Solar ultraviolet erythemal irradiance (UVER) has been studied on inclined planes with different orientations in Valencia, Spain. To do this a platform was designed that could turn through 90° on its own axis. The radiometers were inclined at an angle close to the latitude of Valencia (39.5° N). Using two timers the platform could be turned through 90° every 5 min. On clear or partially cloudy days, including those with different turbidity values, it was observed that the UVER showed a maximum at 1200 h GMT, very close to solar noon, in the north and south positions, while the maximum for east and west orientations was found at approximately one hour before and one hour after midday respectively. It was also observed how the irradiance for the south orientation was greater and for the north was less than for the horizontal plane, as well as the opposite performances of the east and west orientations, for four days close to the summer and winter solstices and each equinox. Some experimental results were also compared with the results from the SMARTS2.9 model for the same conditions. It was found that the model frequently overestimated the experimental data.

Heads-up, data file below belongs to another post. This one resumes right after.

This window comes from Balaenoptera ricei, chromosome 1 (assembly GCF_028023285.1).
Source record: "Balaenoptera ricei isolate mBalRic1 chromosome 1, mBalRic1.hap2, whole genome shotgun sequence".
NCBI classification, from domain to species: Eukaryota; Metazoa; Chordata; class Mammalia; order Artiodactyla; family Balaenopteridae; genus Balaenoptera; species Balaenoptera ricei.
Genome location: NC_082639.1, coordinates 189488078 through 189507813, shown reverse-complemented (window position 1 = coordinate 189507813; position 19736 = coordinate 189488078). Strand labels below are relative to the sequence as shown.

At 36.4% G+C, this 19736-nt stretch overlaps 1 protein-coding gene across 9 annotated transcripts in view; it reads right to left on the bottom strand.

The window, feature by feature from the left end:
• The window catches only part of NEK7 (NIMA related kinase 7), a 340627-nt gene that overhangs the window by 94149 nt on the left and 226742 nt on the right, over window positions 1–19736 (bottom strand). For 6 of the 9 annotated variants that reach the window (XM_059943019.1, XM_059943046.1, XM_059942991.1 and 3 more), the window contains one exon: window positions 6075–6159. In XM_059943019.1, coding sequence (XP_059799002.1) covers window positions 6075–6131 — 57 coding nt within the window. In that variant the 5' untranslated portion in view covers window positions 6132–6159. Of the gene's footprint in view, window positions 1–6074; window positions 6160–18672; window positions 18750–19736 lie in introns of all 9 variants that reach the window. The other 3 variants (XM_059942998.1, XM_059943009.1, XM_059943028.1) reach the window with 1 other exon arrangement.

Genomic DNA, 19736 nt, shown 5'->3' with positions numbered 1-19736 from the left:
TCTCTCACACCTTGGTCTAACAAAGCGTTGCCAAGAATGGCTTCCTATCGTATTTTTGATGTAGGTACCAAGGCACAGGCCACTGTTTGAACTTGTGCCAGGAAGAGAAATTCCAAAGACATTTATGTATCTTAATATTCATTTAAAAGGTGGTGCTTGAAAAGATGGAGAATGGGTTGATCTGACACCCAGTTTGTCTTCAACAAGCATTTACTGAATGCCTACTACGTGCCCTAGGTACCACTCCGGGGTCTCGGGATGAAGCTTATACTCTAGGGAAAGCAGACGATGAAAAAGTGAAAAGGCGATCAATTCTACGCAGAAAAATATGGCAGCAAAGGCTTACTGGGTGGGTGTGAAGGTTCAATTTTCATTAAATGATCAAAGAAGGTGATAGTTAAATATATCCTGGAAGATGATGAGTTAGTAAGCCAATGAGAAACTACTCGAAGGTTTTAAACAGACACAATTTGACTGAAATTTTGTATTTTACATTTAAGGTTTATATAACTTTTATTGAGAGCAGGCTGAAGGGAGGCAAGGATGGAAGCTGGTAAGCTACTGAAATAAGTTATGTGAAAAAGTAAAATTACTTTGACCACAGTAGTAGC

With respect to the maximum calculated UV Index in the different planes this was always higher for the south orientation than for the north, while it was similar for east and west orientations throughout the year. Finally the accumulated erythemal dosage for the considered period was obtained as a function of phototype and orientation, confirming that the accumulated erythemal dosage decreased by around 37% in the north orientation compared to the horizontal value, while in the south position it was only 6% less and some 20% and 15% less in the east and west positions, respectively.